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Home :: Bed Wetting

Bed Wetting (Enuresis) And It's Treatment

Bed-wetting, known in the medical community as enuresis, is the act of urinating in bed habitually and, especially, involuntarily at night when asleep. Bed-wetting is common in early childhood. It also occurs sometimes in early adult­hood and frequently among the aging. Bed wetting is a problem found more in boys than in girls. This is mainly due to a maturational delay in the development of bladder musculature and its ability to withstand the pressure of a large urine volume.

Bed-wetting is fairly common. About 5 million to 7 million children wet the bed. Doctors don't know for sure what causes bedwetting or why it stops. But it is considered a natural part of development, and it usually goes away on its own. But until it does, it can be embarrassing and uncomfortable for your child. So it's important that you provide support and positive reinforcement during this process.

Causes of bed wetting

The causes are often unknown. The most popular theories center on the roles of behavioral disturbances, very sound sleeping, the consumption of too much liquid before bedtime, dreaming. about using the rest room, food allergies, heredity, stress, nutritional deficiencies, and psychological problems (one of the most common factors in young adults).

In children under the age of five or so, the most common cause of bed-wetting is simply the size of the bladder; it is often too small to hold enough urine to last through the night every single night. This type of bed-wetting is usually outgrown. Occasional bed-wetting by older children usually stops spontaneously by the teenage years. An underlying illness such as a urinary tract infection or diabetes may also result in bed-wetting. It is wise to rule out the possibility of underlying medical problems before proceeding with any other form of treatment.

Symptoms of bed wetting

Most people (80%) who wet their beds, wet only at night. They tend to have no other symptoms other than wetting the bed at night.

Vitamins and nutrients for bed wetting

Suggested dosage
Calcium and
1,500 mg daily.
300 mg daily.
To aid in controlling bladder spasms.
Zinc 10 mg daily for children.
80 mg daily for adults. Do not exceed these amounts. system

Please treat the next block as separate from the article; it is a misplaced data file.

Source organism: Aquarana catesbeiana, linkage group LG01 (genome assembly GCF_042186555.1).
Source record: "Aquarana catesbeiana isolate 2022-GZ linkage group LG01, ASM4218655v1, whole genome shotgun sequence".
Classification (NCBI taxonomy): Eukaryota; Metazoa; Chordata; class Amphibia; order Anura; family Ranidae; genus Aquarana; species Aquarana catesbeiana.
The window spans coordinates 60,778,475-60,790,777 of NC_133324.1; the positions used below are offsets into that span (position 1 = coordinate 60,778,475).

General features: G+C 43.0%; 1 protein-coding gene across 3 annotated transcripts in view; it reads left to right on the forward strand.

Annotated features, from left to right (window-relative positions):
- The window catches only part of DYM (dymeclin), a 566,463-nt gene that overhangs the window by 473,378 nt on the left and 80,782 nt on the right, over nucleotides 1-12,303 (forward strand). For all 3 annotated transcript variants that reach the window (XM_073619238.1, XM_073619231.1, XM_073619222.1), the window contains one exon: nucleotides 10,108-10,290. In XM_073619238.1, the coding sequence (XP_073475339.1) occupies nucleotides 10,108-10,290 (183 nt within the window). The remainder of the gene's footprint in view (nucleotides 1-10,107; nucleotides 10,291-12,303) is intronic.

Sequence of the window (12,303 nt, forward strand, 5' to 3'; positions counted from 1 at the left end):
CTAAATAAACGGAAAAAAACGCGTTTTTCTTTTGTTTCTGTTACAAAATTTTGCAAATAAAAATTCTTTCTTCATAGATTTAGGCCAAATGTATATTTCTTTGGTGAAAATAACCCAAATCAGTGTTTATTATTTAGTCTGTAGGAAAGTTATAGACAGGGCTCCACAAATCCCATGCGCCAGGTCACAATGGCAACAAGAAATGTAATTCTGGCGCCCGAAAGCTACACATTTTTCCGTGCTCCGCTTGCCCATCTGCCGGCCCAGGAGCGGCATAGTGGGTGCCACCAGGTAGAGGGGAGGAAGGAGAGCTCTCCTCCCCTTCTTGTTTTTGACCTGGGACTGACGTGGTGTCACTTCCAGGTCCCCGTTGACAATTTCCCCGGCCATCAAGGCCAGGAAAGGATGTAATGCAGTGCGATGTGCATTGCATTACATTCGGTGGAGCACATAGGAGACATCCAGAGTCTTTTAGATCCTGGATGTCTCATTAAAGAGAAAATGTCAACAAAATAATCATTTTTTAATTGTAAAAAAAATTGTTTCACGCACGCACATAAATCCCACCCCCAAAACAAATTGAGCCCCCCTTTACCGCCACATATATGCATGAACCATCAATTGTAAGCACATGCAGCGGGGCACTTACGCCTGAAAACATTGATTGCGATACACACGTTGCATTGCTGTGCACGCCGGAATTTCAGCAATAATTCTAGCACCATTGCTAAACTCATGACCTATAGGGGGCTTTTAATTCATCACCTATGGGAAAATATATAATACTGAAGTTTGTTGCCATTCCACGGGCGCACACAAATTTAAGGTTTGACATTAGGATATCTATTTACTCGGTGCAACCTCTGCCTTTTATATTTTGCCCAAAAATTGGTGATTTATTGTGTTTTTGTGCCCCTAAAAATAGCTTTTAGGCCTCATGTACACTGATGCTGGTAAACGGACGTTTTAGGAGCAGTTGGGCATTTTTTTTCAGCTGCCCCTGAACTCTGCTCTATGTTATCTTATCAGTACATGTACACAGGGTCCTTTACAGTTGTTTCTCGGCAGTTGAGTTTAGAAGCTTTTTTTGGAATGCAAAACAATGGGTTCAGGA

For improved bladder function. Also enhances the immune
Vitamin A As directed on label. To aid in normalizing bladder muscle function.
Vitamin E 600 IU daily. Use d-alpha-tocopherol form

Home remedies for bed wetting treatment

  • For bed-wetting, try using buchu, com silk, oat straw, parsley, and/ or plantain. Take these herbs before.3:00 p.m. so that they have time to work before bedtime.
  • Have the child eat two walnut halves and a teaspoon of raisins before bed.
  • Eat parsley or chew on cinnamon bark.
  • Moisture alarms are considered a useful and successful way to treat bed-wetting.  Medical research has shown that moisture alarms have helped many children stay dry.  This treatment require a supportive and helpful family and may take many weeks or even several months to work. 
Considerations and prevention tips
  • Do not drink liquids within thirty minutes of bedtime.
  • The child should urinate in the toilet before bedtime.
  • Alarms are preferred to medications for children because they have no side effects.
  • Consume more foods that are high in vitamin B2 (riboflavin) and pantothenic acid (vitamin B5), including bee pollen, brewer's yeast, soaked nuts, and spirulina. Caution: Both bee pollen and brewer's yeast can cause an allergic reaction in some individuals. Start with a small amount at first, and discontinue use if any allergic symptoms occur.
  • Supplemental magnesium is especially helpful for certain people. Magnesium citrate is one of the better forms to use, since the body can readily assimilate it.

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